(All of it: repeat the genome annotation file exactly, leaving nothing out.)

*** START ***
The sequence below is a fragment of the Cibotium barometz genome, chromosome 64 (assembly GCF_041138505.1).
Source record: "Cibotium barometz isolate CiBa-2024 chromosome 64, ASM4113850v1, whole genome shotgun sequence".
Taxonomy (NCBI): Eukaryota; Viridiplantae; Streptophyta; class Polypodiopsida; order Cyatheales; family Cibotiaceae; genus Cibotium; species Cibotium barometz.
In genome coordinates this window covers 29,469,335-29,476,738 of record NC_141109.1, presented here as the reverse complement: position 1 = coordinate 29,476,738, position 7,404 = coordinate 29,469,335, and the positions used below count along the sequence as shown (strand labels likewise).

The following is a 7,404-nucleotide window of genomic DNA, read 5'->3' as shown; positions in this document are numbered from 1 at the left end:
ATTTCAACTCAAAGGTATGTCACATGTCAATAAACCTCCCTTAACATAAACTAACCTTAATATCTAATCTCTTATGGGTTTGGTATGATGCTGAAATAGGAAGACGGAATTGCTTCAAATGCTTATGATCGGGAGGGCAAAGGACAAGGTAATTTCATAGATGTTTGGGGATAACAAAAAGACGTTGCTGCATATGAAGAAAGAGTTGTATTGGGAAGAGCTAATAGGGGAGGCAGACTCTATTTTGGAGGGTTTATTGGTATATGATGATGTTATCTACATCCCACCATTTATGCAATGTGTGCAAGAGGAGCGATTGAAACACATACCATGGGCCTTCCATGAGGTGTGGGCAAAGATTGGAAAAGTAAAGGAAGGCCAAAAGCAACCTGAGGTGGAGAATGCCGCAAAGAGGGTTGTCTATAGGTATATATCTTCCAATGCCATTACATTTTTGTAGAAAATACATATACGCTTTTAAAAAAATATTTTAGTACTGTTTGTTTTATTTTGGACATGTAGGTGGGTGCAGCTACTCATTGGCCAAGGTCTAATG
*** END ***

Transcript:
The sequence below is a fragment of the Cibotium barometz genome, chromosome 64 (assembly GCF_041138505.1).
Source record: "Cibotium barometz isolate CiBa-2024 chromosome 64, ASM4113850v1, whole genome shotgun sequence".
Taxonomy (NCBI): Eukaryota; Viridiplantae; Streptophyta; class Polypodiopsida; order Cyatheales; family Cibotiaceae; genus Cibotium; species Cibotium barometz.
In genome coordinates this window covers 29,469,335-29,476,738 of record NC_141109.1, presented here as the reverse complement: position 1 = coordinate 29,476,738, position 7,404 = coordinate 29,469,335, and the positions used below count along the sequence as shown (strand labels likewise).

The following is a 7,404-nucleotide window of genomic DNA, read 5'->3' as shown; positions in this document are numbered from 1 at the left end:
ATTTCAACTCAAAGGTATGTCACATGTCAATAAACCTCCCTTAACATAAACTAACCTTAATATCTAATCTCTTATGGGTTTGGTATGATGCTGAAATAGGAAGACGGAATTGCTTCAAATGCTTATGATCGGGAGGGCAAAGGACAAGGTAATTTCATAGATGTTTGGGGATAACAAAAAGACGTTGCTGCATATGAAGAAAGAGTTGTATTGGGAAGAGCTAATAGGGGAGGCAGACTCTATTTTGGAGGGTTTATTGGTATATGATGATGTTATCTACATCCCACCATTTATGCAATGTGTGCAAGAGGAGCGATTGAAACACATACCATGGGCCTTCCATGAGGTGTGGGCAAAGATTGGAAAAGTAAAGGAAGGCCAAAAGCAACCTGAGGTGGAGAATGCCGCAAAGAGGGTTGTCTATAGGTATATATCTTCCAATGCCATTACATTTTTGTAGAAAATACATATACGCTTTTAAAAAAATATTTTAGTACTGTTTGTTTTATTTTGGACATGTAGGTGGGTGCAGCTACTCATTGGCCAAGGTCTAATG